Americans expect more individualization, from flexible workplace schedules and telecommuting, to TV programs that can be watched at viewers' convenience.
Yet American education is moving in the opposite direction toward one-size-fits-all schooling thanks in no small part to the Common Core national standards. Savvy education consumers should reject this growing centralization and start demanding from education what they demand from every other industry sector: more innovation and personalization.
Common Core was publicized as a state-led, voluntary initiative, but it was actually an offer states couldn't refuse if they wanted their share of billions of federal education dollars. Now that most states have signed on, they're getting more – and less – than they bargained for.
Common Core is supposed to provide a consistent understanding of what students should know to be college- and career-ready. But it turns out Common Core's standards are no more rigorous than the average state standards were. Worse, new Common Core-aligned tests cost state taxpayers about twice as much their previous standard tests.
Experts who served on the Common Core Validation Committee also warn that academic rigor was compromised to get political buy-in from the various interest groups involved – including teachers unions. For example, the only math-content expert, Stanford University mathematics Professor Emeritus James Milgram, explained that questionable content decisions were approved to make Common Core standards "acceptable to the special interest groups involved." Milgram concluded that the Common Core is "in large measure a political document" that is watered down – not strengthened by practices used in high-achieving countries.
Another Validation Committee member, University of Arkansas Professor Sandra Stotsky who was in charge of revising K-12 standards in Massachusetts (considered the strongest nationwide) together with former U.S. Department of Education senior policy adviser Ze'ev Wurman, also warn that Common Core's notion of college- and career-readiness "may decrease, not increase, student achievement," in large part because it's geared toward minimal competencies such as graduating high school or avoiding remedial classes at two-year community colleges.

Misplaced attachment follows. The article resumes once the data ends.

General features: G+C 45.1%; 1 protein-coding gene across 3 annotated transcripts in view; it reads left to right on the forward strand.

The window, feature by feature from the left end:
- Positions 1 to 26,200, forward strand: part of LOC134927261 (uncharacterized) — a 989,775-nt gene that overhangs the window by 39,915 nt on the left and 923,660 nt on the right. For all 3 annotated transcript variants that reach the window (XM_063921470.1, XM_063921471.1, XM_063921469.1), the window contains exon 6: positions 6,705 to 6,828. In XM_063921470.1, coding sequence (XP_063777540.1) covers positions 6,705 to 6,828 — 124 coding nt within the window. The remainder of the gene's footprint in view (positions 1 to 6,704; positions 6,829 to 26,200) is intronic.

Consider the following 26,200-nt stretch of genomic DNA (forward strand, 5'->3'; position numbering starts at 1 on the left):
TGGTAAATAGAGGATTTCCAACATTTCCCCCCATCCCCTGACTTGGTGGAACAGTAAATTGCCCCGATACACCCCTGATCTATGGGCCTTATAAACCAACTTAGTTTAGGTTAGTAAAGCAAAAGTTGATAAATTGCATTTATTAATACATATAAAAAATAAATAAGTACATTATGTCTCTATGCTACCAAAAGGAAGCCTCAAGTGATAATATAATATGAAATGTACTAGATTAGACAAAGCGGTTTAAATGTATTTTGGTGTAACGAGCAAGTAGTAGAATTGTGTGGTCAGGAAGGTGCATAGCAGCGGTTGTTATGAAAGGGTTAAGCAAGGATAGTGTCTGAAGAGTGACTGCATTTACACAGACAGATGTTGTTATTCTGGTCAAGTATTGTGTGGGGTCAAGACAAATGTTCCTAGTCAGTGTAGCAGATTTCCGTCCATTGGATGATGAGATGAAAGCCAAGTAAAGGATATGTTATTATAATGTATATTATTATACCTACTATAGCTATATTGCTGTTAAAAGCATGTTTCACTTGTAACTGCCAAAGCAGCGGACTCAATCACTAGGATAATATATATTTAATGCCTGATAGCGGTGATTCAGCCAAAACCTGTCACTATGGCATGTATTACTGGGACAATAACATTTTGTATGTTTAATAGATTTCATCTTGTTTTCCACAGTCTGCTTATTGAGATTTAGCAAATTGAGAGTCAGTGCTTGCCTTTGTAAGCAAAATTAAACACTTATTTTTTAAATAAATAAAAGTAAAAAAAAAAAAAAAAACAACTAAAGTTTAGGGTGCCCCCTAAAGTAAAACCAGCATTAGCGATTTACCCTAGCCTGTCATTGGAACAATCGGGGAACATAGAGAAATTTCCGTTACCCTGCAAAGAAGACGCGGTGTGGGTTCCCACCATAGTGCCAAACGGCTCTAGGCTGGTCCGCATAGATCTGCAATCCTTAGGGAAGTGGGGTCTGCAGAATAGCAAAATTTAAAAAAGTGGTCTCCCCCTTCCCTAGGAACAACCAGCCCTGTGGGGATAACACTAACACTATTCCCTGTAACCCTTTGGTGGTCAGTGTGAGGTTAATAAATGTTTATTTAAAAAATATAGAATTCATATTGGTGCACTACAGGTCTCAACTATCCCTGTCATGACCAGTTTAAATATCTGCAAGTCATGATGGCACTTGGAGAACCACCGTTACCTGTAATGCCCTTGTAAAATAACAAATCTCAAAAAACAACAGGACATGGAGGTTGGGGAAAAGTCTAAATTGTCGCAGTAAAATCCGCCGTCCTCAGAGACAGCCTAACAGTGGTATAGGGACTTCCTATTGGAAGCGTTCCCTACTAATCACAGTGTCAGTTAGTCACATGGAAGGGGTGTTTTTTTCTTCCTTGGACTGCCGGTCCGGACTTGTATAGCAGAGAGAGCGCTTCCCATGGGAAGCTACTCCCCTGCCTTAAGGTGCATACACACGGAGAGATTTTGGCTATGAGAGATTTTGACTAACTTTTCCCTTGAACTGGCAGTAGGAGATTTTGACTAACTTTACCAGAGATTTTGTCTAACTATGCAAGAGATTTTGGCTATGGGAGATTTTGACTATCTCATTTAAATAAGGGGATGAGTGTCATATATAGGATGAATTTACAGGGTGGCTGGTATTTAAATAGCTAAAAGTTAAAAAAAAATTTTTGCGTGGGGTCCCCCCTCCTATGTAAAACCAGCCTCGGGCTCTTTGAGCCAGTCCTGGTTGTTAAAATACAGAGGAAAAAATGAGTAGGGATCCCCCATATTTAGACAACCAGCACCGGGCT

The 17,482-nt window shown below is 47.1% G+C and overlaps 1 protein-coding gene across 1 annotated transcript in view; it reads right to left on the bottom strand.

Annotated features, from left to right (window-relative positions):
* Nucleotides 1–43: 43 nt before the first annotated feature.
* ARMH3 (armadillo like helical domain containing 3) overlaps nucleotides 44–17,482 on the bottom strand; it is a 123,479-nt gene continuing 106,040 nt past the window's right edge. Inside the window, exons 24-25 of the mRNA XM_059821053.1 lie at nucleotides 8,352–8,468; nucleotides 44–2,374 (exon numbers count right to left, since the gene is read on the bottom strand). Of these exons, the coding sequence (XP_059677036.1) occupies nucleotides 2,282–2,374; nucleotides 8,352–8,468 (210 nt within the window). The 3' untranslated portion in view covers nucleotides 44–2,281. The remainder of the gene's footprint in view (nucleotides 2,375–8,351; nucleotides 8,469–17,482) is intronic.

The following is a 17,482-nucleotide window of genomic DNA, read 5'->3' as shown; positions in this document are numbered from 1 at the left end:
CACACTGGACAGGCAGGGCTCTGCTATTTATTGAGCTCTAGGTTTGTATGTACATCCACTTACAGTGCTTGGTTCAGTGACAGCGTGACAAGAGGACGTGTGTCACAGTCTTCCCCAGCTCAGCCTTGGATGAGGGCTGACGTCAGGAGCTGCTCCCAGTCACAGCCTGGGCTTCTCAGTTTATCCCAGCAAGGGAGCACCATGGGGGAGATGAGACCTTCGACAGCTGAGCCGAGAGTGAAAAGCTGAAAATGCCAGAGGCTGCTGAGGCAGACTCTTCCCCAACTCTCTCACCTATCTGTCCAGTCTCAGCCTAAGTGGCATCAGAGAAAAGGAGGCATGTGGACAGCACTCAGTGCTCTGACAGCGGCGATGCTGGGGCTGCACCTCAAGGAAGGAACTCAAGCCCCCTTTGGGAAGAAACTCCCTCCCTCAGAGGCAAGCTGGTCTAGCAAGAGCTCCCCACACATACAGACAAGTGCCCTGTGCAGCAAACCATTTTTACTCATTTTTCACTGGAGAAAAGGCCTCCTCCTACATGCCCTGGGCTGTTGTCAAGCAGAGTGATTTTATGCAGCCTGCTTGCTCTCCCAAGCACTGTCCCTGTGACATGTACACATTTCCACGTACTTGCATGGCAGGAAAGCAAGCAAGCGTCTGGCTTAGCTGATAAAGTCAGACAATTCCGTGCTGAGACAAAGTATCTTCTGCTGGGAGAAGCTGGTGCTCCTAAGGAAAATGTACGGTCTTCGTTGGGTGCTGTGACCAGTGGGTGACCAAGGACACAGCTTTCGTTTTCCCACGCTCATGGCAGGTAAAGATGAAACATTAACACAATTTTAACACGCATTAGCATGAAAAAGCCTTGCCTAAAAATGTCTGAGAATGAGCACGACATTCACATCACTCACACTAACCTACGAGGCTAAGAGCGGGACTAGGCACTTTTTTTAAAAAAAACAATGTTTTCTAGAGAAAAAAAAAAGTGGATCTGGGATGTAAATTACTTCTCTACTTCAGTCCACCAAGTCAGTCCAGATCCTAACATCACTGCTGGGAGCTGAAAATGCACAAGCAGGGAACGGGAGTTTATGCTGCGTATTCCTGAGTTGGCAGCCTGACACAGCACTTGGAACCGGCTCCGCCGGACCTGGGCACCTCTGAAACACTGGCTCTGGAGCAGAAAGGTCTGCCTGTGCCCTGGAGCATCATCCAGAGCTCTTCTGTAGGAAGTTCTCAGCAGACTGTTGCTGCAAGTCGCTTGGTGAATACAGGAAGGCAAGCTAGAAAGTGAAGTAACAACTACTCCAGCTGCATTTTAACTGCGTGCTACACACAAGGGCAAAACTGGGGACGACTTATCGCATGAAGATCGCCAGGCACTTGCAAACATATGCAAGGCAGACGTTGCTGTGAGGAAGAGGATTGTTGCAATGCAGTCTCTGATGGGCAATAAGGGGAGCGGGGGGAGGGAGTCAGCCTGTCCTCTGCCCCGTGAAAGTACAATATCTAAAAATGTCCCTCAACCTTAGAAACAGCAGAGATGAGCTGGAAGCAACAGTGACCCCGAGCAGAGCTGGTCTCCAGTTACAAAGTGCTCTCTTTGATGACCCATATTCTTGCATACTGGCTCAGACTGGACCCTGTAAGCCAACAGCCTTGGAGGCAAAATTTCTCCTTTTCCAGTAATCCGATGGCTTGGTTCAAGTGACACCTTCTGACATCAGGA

Unsurprisingly, the approved curriculum is advancing a partisan political agenda, showcasing pro-labor union and pro-universal health care materials, along with more graphic, adult-themed books under the auspices of promoting diversity and toleration. The problems don't stop there.
Non-academic, personal information is also being collected through federally-subsidized Common Core testing consortia about students and their parents, including family income, political affiliation, religion, and students' disciplinary records – all without parental consent. That information, including Social Security numbers of students in at least one state, is being shared with third-party data collection firms, prompting a growing number of parents to opt their children out of Common Core.
Ultimately, Common Core rests on the faulty premise that one centralized entity knows what's best for all 55 million students nationwide. Of course, children need to learn the basics, but there are better ways of accomplishing that goal than embracing a national curriculum developed by Washington.
Parental choice programs, for example, educate students to high standards, without limiting the diverse schooling options needed to meet their unique needs. Importantly, unlike rigid federal mandates, these programs provide real, immediate accountability: parents can enroll or transfer their children to different schools if they believe their current schools aren't performing.
This year, nearly 245,000 students are attending schools of their parents' choice through 32 voucher and tax-credit scholarship programs operating in 16 states and D.C., as well as one educational savings account program in Arizona. Scientific research consistently shows that participating students have higher graduation and college attendance rates, as well as higher reading and math scores, than their peers.